One of the greatest pleasures of a teenager in the days before itunes, Spotify and YouTube, was saving up your pocket money to buy the latest release from your favourite band. Of course, in the 80s this would be a band or group that had been ‘organically’ created through hormonally infused angst, a general vitriol for the establishment, or, in the case of Bananarama, a mutual love of matt red lipstick and back-combed hair. This, after all, was the era before pushy 'momagers' trademarked their kid’s name no sooner than they were popped from the womb; and a world away from the pop Svengalis who now sit behind glittery desks pressing giant buttons as preened and practised stage school kids perform well rehearsed routines before cameras on prime-time TV.
This was the 80s. A time when it was still considered acceptable to buy your generic label, skin-tight stretch jeans from the market (and I’m not talking Camden here), or your make-up from the bargain bin section of the local chemist. Teenagers didn’t get their highlights from a salon – oh no – we bought highlighting kits from Superdrug and tore tufts of hair out through swimming cap style plastic hats, gouging our scalps with sharp crochet hooks, before waiting an hour to reveal uneven ginger streaks to the world. 80s boys wanting beachy blonde ‘flicks’ got their mum to buy Sun-In for them, turning up for school on a Monday morning looking like they’d dipped their fringes in a bucket of Domestos.
But, it was The Record Shop where as a young teen, nothing aroused more excitement than flicking through the tightly packed vinyl albums and 12 inch discs confined to wooden racks, and arranged in alphabetical order around the tiny shop floor. At the helm, and stood behind a vertiginous counter at the back of the premises stood Big Bri - as the owner was affectionately known to the youth of Dorchester. Big Bri had superhero-esque status amongst the adolescents of the town; able to order any rare or imported vinyl requirement you might have. A large tome of a catalogue would be pulled out from under the counter and breath would be held as Big Bri thumbed its dog-eared pages in search of your request. Upon finding what you wanted, a small deposit would be paid and you’d be told to pop back in a couple of weeks to see if your 12 inch picture disc Japanese import had arrived. Of course, patience is not a virtue of the young, and you would find yourself ‘just popping in’ to The Record Shop after school 3 times a week, as well as twice on a Saturday, in the vain hope that your much coveted purchase had arrived early.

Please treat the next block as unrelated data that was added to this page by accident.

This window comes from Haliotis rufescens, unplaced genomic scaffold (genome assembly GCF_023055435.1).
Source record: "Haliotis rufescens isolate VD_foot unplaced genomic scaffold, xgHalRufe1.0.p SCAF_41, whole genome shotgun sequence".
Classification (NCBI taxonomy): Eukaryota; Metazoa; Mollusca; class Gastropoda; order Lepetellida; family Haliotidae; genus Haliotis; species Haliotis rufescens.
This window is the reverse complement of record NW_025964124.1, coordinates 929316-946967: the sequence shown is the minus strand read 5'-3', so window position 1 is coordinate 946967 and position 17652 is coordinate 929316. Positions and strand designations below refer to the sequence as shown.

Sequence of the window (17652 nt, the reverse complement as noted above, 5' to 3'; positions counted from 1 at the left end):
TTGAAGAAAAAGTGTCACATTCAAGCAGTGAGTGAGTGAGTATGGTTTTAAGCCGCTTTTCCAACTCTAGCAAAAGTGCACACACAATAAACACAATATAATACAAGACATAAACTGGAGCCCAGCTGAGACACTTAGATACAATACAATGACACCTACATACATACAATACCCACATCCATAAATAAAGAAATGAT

The Record Shop was also the hunting ground of hormone ridden teens hoping to impress and get noticed by their victim of choice. I may have spent an hour nonchalantly perusing The Cocteau Twins and Nick Cave, whilst perfecting my sullen single eyebrow raise and pout, with one eye on the Lynx doused boy opposite me, but, I had the art of casually wandering past the relevant section and pulling out the latest single by Madonna, Bananarama or Cyndi Lauper before slinking up to the counter, down to a fine art. Big Bri would smile down at me as he slipped my uncool purchase in a paper bag, before my friend and I would scuttle out in our paisley mini skirts and DM’s, loudly commenting as we passed the indie band t-shirted, and heavily Sun-In’d object of my desire; “Yeah, so Brian said the Jesus and Mary Chain E.P. should be in next week…”
Of course, having just yesterday scanned through my Shazam app to remind me of the tunes I’d zapped on the radio and wanted to download to my ipod, I can’t really complain about the instant accessibility of music in 2017. But, as my kids wander around plugged into music it took virtually no effort to find or own, I do wonder if this technology means they’ve missed out on a whole era of life which, no doubt played a role in shaping me into the person I am today, and, which even more importantly, has given me and my now 40-something friends great memories to whatsapp nostalgically over whilst we watch our streamed movies on Smart TV’s...because we really can’t be arsed to go out to the cinema when there’s a perfectly comfortable sofa to sit on at home…;o)